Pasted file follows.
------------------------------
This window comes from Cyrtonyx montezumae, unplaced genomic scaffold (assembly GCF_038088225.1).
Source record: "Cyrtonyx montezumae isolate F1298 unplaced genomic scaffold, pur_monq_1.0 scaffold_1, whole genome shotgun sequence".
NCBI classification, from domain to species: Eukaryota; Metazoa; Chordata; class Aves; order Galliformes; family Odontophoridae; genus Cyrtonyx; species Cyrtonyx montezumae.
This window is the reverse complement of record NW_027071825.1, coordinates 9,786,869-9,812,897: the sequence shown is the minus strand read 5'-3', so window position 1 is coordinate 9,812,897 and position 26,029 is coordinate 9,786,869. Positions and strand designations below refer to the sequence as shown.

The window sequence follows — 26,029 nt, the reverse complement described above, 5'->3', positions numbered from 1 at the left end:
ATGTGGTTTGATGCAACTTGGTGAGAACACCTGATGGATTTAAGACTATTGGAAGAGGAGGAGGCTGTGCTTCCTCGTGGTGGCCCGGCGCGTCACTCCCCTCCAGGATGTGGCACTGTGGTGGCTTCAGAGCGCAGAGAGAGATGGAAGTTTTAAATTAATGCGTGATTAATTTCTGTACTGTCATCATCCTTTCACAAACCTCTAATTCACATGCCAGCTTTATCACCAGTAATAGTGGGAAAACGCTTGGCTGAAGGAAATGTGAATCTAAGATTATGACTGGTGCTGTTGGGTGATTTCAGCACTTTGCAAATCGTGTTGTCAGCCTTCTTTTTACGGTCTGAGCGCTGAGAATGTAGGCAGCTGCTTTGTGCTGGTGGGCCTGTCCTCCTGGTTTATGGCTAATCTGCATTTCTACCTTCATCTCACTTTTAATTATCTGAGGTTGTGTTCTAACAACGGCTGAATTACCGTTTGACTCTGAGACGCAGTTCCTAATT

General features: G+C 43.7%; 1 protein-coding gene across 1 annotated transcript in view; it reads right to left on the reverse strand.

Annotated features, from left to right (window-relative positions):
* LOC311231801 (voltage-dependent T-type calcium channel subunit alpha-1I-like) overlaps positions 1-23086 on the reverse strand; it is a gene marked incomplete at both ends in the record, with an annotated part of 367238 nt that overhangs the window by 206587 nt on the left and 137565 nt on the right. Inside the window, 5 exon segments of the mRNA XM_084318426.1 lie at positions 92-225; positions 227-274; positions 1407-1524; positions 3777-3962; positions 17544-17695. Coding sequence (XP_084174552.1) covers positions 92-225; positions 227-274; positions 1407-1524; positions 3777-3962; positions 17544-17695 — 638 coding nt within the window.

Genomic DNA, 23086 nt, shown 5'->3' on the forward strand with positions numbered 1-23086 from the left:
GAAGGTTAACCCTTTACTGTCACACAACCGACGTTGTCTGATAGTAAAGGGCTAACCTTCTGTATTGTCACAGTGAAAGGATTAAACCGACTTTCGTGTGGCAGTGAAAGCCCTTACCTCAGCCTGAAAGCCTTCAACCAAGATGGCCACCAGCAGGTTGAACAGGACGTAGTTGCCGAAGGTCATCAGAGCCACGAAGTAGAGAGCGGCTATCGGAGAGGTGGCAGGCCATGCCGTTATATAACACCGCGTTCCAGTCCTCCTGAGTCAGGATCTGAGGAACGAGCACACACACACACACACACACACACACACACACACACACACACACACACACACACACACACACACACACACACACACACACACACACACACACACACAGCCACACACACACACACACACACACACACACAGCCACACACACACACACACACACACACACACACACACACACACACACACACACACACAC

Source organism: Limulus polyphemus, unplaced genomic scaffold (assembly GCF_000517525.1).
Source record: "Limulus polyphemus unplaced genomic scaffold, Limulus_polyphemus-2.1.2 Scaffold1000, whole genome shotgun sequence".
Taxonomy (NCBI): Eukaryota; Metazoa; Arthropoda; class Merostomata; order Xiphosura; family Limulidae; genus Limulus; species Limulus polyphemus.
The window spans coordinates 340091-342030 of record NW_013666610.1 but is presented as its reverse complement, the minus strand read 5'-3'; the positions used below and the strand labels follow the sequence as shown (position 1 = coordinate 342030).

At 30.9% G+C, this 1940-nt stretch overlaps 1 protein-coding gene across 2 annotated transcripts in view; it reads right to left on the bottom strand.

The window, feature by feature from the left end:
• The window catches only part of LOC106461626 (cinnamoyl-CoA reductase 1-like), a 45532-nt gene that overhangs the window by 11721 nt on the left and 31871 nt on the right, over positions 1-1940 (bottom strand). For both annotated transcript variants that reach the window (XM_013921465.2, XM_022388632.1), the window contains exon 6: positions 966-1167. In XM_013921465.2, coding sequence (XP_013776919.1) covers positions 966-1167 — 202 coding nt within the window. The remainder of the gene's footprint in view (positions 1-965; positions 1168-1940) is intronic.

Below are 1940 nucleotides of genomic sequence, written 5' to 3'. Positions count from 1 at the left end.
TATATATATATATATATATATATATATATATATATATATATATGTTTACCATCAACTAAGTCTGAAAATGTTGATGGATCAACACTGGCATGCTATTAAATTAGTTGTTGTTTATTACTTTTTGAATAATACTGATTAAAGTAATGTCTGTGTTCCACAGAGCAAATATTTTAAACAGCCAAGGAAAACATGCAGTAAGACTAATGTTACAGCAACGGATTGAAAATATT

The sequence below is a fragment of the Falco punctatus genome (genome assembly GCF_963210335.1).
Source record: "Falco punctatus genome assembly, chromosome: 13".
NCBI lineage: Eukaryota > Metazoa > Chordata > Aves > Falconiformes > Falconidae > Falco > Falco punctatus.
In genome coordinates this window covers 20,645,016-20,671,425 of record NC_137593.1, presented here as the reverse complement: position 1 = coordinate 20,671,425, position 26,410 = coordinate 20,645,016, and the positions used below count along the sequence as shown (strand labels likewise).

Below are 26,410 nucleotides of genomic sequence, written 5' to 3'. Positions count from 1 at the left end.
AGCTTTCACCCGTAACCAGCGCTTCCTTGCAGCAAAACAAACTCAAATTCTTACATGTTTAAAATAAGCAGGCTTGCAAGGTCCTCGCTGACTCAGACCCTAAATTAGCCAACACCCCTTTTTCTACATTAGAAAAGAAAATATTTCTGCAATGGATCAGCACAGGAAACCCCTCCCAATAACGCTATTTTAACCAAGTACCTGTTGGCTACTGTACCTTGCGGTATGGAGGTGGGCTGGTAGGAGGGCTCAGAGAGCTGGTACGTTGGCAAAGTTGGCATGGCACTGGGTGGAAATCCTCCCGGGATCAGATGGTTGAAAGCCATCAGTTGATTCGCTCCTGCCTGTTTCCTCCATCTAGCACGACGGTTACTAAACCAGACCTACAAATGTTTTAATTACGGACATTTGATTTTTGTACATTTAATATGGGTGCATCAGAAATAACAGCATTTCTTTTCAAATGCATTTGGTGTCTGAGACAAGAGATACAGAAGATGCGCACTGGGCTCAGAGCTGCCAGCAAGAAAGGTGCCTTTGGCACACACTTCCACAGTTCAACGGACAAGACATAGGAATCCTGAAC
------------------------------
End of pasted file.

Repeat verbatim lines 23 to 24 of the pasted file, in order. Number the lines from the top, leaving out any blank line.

NCBI lineage: Eukaryota > Metazoa > Chordata > Aves > Falconiformes > Falconidae > Falco > Falco punctatus.
In genome coordinates this window covers 20,645,016-20,671,425 of record NC_137593.1, presented here as the reverse complement: position 1 = coordinate 20,671,425, position 26,410 = coordinate 20,645,016, and the positions used below count along the sequence as shown (strand labels likewise).